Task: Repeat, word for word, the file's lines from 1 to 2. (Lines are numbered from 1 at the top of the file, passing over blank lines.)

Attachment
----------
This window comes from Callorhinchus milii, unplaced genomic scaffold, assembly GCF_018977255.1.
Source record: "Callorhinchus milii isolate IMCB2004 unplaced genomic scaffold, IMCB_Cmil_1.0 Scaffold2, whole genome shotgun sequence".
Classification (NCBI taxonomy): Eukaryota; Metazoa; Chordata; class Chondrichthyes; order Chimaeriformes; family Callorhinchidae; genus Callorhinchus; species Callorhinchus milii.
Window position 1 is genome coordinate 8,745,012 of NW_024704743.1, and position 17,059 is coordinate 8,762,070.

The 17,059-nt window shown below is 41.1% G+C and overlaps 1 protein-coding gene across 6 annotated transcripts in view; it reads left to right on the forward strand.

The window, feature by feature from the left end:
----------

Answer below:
This window comes from Callorhinchus milii, unplaced genomic scaffold, assembly GCF_018977255.1.
Source record: "Callorhinchus milii isolate IMCB2004 unplaced genomic scaffold, IMCB_Cmil_1.0 Scaffold2, whole genome shotgun sequence".